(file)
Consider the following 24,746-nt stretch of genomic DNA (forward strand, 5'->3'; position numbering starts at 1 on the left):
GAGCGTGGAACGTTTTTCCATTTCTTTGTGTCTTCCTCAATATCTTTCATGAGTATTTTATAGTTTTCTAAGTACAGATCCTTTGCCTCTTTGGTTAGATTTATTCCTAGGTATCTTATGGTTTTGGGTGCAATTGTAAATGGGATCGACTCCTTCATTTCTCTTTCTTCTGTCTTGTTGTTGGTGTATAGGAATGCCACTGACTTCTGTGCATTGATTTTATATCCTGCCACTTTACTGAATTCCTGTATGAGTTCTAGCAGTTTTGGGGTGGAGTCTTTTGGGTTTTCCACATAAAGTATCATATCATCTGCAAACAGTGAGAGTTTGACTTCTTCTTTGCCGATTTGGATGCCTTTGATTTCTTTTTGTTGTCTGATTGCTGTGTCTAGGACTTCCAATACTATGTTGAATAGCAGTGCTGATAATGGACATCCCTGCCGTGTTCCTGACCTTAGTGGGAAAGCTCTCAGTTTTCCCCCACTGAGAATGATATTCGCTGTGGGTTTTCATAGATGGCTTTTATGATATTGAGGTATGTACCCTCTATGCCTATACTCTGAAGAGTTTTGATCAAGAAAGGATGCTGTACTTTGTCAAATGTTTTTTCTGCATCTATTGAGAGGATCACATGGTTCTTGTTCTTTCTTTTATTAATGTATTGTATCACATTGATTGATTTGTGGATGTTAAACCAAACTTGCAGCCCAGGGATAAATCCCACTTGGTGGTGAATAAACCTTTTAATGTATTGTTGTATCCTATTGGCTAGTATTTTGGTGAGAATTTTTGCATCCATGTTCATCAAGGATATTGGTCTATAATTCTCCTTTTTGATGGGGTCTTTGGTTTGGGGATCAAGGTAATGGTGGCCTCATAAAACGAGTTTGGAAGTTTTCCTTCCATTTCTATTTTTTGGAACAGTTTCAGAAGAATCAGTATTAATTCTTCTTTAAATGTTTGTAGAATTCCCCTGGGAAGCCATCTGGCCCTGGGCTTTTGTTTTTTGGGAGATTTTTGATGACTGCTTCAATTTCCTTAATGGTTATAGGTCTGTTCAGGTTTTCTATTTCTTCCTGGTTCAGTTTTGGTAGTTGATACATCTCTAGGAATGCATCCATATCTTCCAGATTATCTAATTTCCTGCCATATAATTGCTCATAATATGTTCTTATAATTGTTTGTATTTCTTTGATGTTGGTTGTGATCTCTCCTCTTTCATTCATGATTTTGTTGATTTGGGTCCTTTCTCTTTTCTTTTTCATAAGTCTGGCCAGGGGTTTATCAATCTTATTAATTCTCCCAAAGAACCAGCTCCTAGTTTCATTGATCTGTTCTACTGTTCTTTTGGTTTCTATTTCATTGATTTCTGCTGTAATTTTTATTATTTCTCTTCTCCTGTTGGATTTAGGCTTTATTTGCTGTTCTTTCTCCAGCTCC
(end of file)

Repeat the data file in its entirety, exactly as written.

Consider the following 24,746-nt stretch of genomic DNA (forward strand, 5'->3'; position numbering starts at 1 on the left):
GAGCGTGGAACGTTTTTCCATTTCTTTGTGTCTTCCTCAATATCTTTCATGAGTATTTTATAGTTTTCTAAGTACAGATCCTTTGCCTCTTTGGTTAGATTTATTCCTAGGTATCTTATGGTTTTGGGTGCAATTGTAAATGGGATCGACTCCTTCATTTCTCTTTCTTCTGTCTTGTTGTTGGTGTATAGGAATGCCACTGACTTCTGTGCATTGATTTTATATCCTGCCACTTTACTGAATTCCTGTATGAGTTCTAGCAGTTTTGGGGTGGAGTCTTTTGGGTTTTCCACATAAAGTATCATATCATCTGCAAACAGTGAGAGTTTGACTTCTTCTTTGCCGATTTGGATGCCTTTGATTTCTTTTTGTTGTCTGATTGCTGTGTCTAGGACTTCCAATACTATGTTGAATAGCAGTGCTGATAATGGACATCCCTGCCGTGTTCCTGACCTTAGTGGGAAAGCTCTCAGTTTTCCCCCACTGAGAATGATATTCGCTGTGGGTTTTCATAGATGGCTTTTATGATATTGAGGTATGTACCCTCTATGCCTATACTCTGAAGAGTTTTGATCAAGAAAGGATGCTGTACTTTGTCAAATGTTTTTTCTGCATCTATTGAGAGGATCACATGGTTCTTGTTCTTTCTTTTATTAATGTATTGTATCACATTGATTGATTTGTGGATGTTAAACCAAACTTGCAGCCCAGGGATAAATCCCACTTGGTGGTGAATAAACCTTTTAATGTATTGTTGTATCCTATTGGCTAGTATTTTGGTGAGAATTTTTGCATCCATGTTCATCAAGGATATTGGTCTATAATTCTCCTTTTTGATGGGGTCTTTGGTTTGGGGATCAAGGTAATGGTGGCCTCATAAAACGAGTTTGGAAGTTTTCCTTCCATTTCTATTTTTTGGAACAGTTTCAGAAGAATCAGTATTAATTCTTCTTTAAATGTTTGTAGAATTCCCCTGGGAAGCCATCTGGCCCTGGGCTTTTGTTTTTTGGGAGATTTTTGATGACTGCTTCAATTTCCTTAATGGTTATAGGTCTGTTCAGGTTTTCTATTTCTTCCTGGTTCAGTTTTGGTAGTTGATACATCTCTAGGAATGCATCCATATCTTCCAGATTATCTAATTTCCTGCCATATAATTGCTCATAATATGTTCTTATAATTGTTTGTATTTCTTTGATGTTGGTTGTGATCTCTCCTCTTTCATTCATGATTTTGTTGATTTGGGTCCTTTCTCTTTTCTTTTTCATAAGTCTGGCCAGGGGTTTATCAATCTTATTAATTCTCCCAAAGAACCAGCTCCTAGTTTCATTGATCTGTTCTACTGTTCTTTTGGTTTCTATTTCATTGATTTCTGCTGTAATTTTTATTATTTCTCTTCTCCTGTTGGATTTAGGCTTTATTTGCTGTTCTTTCTCCAGCTCC